8.6 Lessons Learned
The past experiences on the transfer of transport technologies provide some
useful lessons, which could help future technology transactions between technology
suppliers and technology recipients.
The need for government's commitment in the transfer and development of technology
as shown in the different cases studied in this chapter is vital for the transfer
process. This is true for both technology suppliers and technology recipients.
Technology suppliers need to demonstrate their commitment by providing conditions
that stimulate technology outflows, while technology recipients have to demonstrate
their will by providing the enabling environment for the private sector's participation.
Building indigenous technological capacities increases the technology receptivity
of a country. This activity is extremely important for technology recipients,
as is the improvement of their overall business environment. These attributes
will attract foreign and local investments along with technology inflows. Establishing
a partnership between government and the private sector can contribute to useful
technological relationships involving transfer. High quality manpower with a
supporting industrial infrastructure is the main factor that drives technology
growth in a country. This provides the capacity for "un-packaging"
technology imports, effective R&D policy, and the drive to select vital
technology imports for further development. The important role of government
in the process is summarised below:
- Formulating the national transport development strategies, including encouraging
or restricting certain transport options.
- Providing market development support for increased investments in the transfer
of existing environmentally sound transport technologies and fuels, and support
for their further development.
- Supporting R&D and demonstration projects related to the advantages
of environmentally sound transport options.
- Setting and enforcing standards for improved efficiency and GHG emission
- Giving preferential support through fiscal and other measures for environmentally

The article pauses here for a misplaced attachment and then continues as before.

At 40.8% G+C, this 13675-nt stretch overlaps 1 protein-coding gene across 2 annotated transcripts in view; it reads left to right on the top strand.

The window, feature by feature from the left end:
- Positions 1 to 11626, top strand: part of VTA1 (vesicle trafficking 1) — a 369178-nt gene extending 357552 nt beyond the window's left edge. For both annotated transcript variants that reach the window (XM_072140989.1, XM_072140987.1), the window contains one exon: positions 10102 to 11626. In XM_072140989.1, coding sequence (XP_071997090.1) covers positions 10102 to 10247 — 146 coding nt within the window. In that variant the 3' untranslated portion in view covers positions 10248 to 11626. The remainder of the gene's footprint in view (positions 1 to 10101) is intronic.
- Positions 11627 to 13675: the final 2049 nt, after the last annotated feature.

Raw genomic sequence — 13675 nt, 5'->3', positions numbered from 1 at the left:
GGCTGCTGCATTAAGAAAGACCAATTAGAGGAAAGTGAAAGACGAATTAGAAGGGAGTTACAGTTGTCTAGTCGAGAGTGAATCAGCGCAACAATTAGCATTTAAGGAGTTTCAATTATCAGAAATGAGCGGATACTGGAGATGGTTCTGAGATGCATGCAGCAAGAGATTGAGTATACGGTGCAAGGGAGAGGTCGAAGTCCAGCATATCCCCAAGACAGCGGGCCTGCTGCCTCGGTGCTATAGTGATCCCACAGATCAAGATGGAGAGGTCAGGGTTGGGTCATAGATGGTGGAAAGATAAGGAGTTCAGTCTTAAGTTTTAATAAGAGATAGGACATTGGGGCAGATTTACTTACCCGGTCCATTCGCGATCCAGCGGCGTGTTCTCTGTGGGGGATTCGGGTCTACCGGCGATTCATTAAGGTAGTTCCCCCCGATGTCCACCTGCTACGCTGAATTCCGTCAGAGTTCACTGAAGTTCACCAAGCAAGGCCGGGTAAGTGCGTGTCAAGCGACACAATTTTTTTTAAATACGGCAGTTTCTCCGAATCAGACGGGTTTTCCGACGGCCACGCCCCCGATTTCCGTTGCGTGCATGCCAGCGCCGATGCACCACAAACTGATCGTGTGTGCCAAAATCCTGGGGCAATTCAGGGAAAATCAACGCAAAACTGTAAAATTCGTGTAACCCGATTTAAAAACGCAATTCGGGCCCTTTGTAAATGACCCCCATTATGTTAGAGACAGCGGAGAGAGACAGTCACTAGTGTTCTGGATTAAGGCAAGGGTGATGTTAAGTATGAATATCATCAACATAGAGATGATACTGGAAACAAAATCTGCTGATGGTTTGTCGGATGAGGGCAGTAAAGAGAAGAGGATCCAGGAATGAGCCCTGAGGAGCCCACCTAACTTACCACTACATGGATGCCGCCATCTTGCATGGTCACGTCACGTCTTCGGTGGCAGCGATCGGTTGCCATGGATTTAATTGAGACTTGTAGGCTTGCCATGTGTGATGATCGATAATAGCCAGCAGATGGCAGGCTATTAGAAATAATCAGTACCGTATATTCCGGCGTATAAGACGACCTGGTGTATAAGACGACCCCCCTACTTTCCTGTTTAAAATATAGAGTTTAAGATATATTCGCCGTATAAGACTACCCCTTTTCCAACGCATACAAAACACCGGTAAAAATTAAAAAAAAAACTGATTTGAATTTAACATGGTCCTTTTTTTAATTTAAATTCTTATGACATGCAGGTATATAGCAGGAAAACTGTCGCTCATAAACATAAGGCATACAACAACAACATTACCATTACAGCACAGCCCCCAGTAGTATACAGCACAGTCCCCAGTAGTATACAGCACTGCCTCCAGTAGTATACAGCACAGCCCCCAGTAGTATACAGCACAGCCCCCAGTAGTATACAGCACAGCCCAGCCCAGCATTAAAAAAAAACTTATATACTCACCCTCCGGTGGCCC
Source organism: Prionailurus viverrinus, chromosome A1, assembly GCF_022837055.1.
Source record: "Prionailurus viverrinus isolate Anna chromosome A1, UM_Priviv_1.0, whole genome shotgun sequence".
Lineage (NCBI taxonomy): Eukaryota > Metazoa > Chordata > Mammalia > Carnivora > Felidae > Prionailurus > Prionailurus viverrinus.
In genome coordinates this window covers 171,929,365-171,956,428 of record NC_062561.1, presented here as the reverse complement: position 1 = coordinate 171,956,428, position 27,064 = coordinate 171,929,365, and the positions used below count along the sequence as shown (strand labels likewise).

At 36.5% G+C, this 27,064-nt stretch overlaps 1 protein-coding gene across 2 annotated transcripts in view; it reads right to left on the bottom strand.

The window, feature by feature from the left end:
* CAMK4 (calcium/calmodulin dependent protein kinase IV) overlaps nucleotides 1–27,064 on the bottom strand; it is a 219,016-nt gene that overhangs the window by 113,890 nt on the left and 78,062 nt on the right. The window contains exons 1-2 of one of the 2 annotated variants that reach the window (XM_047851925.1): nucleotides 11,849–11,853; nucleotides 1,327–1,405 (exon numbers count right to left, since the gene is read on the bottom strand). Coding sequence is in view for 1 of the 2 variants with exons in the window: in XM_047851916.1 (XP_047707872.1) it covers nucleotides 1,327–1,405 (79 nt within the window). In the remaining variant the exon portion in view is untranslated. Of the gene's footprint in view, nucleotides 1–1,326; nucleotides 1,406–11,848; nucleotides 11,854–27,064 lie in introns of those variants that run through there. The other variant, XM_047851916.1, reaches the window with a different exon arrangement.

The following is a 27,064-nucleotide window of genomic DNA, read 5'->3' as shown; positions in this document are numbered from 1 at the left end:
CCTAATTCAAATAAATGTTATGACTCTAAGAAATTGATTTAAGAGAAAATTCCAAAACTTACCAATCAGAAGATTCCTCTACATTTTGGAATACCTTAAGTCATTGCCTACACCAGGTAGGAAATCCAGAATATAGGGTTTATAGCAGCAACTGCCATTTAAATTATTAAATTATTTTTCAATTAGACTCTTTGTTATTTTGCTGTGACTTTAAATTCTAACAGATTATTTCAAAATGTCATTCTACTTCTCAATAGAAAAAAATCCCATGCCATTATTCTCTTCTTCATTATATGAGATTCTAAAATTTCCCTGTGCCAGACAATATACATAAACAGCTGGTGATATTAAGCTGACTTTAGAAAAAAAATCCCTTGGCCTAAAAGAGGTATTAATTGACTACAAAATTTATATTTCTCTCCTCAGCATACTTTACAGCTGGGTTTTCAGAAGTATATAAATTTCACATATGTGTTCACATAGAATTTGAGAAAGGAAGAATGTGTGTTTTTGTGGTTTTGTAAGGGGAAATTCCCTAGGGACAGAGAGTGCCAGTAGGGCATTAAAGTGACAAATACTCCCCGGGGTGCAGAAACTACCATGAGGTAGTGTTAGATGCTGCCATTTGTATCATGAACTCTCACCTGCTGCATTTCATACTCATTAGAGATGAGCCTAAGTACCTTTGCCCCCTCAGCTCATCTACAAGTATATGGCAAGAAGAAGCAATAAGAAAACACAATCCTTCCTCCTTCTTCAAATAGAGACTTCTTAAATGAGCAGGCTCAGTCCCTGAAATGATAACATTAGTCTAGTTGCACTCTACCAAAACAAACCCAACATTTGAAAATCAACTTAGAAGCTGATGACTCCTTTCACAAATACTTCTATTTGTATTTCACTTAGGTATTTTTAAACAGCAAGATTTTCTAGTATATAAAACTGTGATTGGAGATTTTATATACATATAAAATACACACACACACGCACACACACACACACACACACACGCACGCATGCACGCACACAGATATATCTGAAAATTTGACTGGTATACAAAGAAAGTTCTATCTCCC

sounds transport modes.
- Promoting the expanded use of information networks to foster technology
- Using regional market opportunities to stimulate closer inter-government
interests and government-industry relationships and interactions
- Promoting local and external investments including co-financing programmes
- Providing policy and regulatory frameworks for fiscal incentives for alternative
fuel use and distribution infrastructure, and mechanisms for internalising
social costs of transport.
- Promoting international cooperation in making available necessary financial
resources through regional and international financial institutions for programmes
such as collaborative R&D and demonstration, and information exchange.
A significant number of transport options exist now and will be developed in
the future that will reduce GHG emissions significantly, but they need to be
transferred to where they are needed once certain implementing barriers can
be overcome. Similarly, policy and measures are available that can transfer
some of these options using the different stakeholders. Creating an enabling
environment for effective participation of the private sector is very important
for both technology outflows and inflows. In addition, improving the overall
business environment will enhance investments and technology inflows. Exploiting
the facilitating role of multilateral agencies will assist the adoption of the
transport options discussed. The will and political commitment of all governments
is crucial for the process of technology transfer and development.
The inflexibility in the transport sector due to its fossil fuel dependency
and entrenched interests will need to change by departing from present lifestyles
and travel patterns, if the current growth in transport-related GHG emissions
is to be decreased.